Chairman of Deutsche Bank Paul Achleitner affirmed that Qatar and Germany have had long-standing and deep economic ties, and there are mutual investments in both countries, stressing that the State of Qatar is acquiring many key roles in the Middle East.
In an exclusive statement to Qatar News Agency (QNA), Achleitner added that the recent visit of the Vice-Chancellor and Federal Minister for Economic Affairs and Climate Action of the Federal Republic of Germany Dr Robert Habeck in Germany was a significant step on the way to increased collaboration between the two countries, adding that the visit of His Highness the Amir Sheikh Tamim bin Hamad al-Thani will certainly deepen this relationship.
"Obviously, we are biased as having major shareholders from Qatar, and we are grateful for their support for the strategic path of Deutsche Bank including the transformation initiated in 2019 and delivered successfully since then by our CEO Christian Sewing and his management team.
We appreciate the long-term view of Qatar shareholders.
In general, the European banking sector is open for long-term investments and has significant upside potential," Chairperson of Deutsche Bank said.
Achleitner revealed that Deutsche Bank achieved its highest quarterly post-tax profit since 2013, and therefore they are to help clients navigate uncertainties, and have done this successfully in all four business divisions, Corporate Bank, Private Bank, Investment Bank and Asset Management, and although management is mindful of the risks in the geopolitical, fiscal, and macroeconomic environment, we believe this momentum positions the bank well for delivery on its 2022 targets.
He added that the correlation between yield on this side of the Atlantic and the other side is very tight.
Therefore, any hike in the US will continue to drive European yields higher, adding that the Fed policy change has resulted in a stronger USD adding to surging European import prices, stressing that the US runaway inflation will force the FED to hike rates very aggressively to at least 3.6% by mid-2023, which in their view is likely to cause a US recession by the end of 2023.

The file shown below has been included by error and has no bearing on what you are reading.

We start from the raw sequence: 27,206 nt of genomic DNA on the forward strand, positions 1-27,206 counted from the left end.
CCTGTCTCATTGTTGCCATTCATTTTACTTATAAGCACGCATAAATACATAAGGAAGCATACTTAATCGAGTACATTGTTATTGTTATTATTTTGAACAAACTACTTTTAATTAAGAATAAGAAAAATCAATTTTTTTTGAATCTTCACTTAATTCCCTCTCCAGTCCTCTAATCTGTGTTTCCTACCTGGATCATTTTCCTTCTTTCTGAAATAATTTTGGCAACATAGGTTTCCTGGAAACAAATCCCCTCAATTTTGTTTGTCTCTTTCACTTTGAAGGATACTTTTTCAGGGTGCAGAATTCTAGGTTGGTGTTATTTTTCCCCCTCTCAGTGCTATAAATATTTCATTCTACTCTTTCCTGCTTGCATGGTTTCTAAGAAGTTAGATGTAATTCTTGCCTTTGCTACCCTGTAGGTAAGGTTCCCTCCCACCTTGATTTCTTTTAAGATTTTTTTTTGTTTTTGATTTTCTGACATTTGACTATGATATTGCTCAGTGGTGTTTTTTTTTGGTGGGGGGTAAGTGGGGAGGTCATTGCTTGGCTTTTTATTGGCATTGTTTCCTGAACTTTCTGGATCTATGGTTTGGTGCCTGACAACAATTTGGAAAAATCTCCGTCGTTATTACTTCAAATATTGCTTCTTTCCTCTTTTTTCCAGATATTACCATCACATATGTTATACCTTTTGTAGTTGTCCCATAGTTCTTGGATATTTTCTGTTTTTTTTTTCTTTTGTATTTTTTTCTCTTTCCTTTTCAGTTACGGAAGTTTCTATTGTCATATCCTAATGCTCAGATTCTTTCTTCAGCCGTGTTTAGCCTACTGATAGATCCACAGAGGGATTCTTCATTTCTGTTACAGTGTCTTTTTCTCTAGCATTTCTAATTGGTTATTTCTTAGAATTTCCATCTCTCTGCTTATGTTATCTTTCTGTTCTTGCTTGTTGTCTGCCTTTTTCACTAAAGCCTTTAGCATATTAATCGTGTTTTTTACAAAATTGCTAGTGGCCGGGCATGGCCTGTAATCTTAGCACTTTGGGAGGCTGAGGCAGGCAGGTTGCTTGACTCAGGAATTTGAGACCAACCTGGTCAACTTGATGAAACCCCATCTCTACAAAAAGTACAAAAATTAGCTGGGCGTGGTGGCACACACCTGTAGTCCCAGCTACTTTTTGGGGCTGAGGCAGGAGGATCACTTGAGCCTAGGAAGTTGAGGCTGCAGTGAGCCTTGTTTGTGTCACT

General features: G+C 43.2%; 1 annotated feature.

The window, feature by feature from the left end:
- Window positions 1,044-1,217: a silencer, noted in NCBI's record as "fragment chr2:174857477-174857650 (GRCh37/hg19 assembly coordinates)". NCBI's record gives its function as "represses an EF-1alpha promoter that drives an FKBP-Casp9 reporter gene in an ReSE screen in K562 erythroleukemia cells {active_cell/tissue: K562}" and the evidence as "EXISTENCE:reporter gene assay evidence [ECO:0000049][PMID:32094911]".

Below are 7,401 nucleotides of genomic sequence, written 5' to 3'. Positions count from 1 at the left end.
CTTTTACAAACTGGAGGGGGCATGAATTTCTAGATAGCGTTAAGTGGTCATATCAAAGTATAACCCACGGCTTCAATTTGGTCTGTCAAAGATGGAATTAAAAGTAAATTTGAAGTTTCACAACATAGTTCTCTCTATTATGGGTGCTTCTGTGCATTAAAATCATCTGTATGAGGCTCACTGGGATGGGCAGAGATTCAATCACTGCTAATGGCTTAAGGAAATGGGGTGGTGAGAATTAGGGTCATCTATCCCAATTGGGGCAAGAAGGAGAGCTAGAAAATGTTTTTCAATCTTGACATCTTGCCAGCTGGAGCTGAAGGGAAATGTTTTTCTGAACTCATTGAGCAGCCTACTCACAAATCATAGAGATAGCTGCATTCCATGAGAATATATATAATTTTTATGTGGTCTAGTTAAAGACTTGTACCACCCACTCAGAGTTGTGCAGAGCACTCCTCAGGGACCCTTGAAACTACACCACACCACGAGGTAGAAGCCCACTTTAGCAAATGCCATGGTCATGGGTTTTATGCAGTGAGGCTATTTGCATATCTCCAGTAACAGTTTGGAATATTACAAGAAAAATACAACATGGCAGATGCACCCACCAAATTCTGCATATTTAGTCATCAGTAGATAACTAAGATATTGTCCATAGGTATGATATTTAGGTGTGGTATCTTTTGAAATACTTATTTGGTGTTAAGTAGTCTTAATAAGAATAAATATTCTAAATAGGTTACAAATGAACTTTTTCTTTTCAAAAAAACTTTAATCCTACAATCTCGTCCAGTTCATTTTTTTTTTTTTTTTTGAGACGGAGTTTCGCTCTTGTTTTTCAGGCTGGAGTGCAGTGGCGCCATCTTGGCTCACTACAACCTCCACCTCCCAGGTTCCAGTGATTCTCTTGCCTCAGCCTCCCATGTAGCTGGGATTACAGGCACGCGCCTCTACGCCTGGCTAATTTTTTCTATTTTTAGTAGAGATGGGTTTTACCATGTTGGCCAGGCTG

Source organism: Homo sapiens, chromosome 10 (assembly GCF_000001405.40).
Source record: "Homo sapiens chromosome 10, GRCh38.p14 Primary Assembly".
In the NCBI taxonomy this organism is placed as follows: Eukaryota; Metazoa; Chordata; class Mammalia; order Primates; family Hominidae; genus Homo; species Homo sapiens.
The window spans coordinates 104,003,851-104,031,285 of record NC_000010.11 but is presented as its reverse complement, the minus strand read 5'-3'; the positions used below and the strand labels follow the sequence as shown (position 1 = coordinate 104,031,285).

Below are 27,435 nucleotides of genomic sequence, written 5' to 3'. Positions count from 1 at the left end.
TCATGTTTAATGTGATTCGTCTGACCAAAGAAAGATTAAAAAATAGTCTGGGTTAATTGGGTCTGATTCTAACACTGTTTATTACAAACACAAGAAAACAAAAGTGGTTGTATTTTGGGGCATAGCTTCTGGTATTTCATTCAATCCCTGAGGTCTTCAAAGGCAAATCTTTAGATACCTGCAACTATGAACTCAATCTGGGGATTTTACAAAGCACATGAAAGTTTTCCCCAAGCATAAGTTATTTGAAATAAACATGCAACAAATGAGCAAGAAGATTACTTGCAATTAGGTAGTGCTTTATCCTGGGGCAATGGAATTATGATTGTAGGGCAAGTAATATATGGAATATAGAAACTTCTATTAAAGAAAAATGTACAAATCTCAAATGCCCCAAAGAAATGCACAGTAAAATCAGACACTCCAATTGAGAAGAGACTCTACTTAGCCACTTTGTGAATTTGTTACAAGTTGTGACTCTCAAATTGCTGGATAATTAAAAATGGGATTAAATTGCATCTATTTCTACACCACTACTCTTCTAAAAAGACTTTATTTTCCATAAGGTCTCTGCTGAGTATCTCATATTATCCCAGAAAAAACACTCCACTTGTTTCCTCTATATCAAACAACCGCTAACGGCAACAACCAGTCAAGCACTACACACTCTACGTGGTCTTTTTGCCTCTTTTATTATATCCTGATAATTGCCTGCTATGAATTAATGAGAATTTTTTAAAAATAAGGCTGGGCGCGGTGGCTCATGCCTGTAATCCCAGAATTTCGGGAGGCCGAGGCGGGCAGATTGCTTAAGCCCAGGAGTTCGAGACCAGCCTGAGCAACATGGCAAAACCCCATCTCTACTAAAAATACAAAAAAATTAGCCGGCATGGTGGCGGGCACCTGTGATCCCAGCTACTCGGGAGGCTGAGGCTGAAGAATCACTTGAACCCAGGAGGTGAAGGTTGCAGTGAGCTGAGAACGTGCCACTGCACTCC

That may also have some spillover slowdown effects in the European economy, Achleitner said.
Achleitner explained that the Covid-19 pandemic is far from over, as the recent lockdowns in China regrettably demonstrate, considering that the economic situation in the current period is characterised by uncertainty, high volatility in the markets and increasing concerns about supply chains, noting that the steadfastness of European banks have held up well against the economic impact of Covid-19 is that stimulus packages helped stabilise Europes economies.
He pointed out that Deutsche Bank has always been part of the solution in the Covid-19 crisis, and has helped clients manage difficult situations, especially at the beginning of the pandemic, with high demand for liquidity and short-term credit, and these changes and the additional flexibility are not temporary.
Regarding the future of work, "we see that rather as an acceleration of an existing trend to shape work environments to fit the needs of our employees. Working from home as part of a hybrid future work model is here to stay for good," Chairperson of Deutsche Bank said.
Chairperson of Deutsche Bank expressed condemnation of Russia's invasion of Ukraine and their support to the German government and its allies in defending democracy and freedom and are committed to help their clients navigate this period of upheaval, and they are supporting our people in Ukraine and their families, adding that the effect of the war on the banking sector remains to be seen.
Indicating that at Deutsche Bank, their exposure to Russia is very limited and has been reduced further during the past weeks.
However, this is a very volatile situation that adds uncertainty to the markets and for the banking industry, he added.
With regards to the sanctions against Russian assets, the Chairperson of Deutsche Bank said that he supports the decisions of the German government and its allies and are consistently implementing the sanctions.
Regarding the talk in Europe on the need to stop importing Russian gas, he noted that the EU and its member states already pointed to existing contracts and made clear that they do not intend to pay for in roubles, the question is different whether the EU will cut off Russian gas supply as a next step of the sanctions regime.
This is a political decision that is influenced by a multitude of different aspects, moral and geopolitical considerations as well as thinking about the economic impact and they fully trust that the German government together with its allies will take appropriate decisions, Achleitner said.
Deutsche Bank is one of the world's leading banks in some large global transactions through its global and local branch network, and the bank in which Qatar holds a 6.1% stake in many regional awards in recognition of its achievements in the field of banking investment and Islamic finance.
The bank is headquartered in Frankfurt, Germany, with 80,000 employees in 72 countries.
It has a wide presence in Europe, the Americas, Asia, and emerging markets.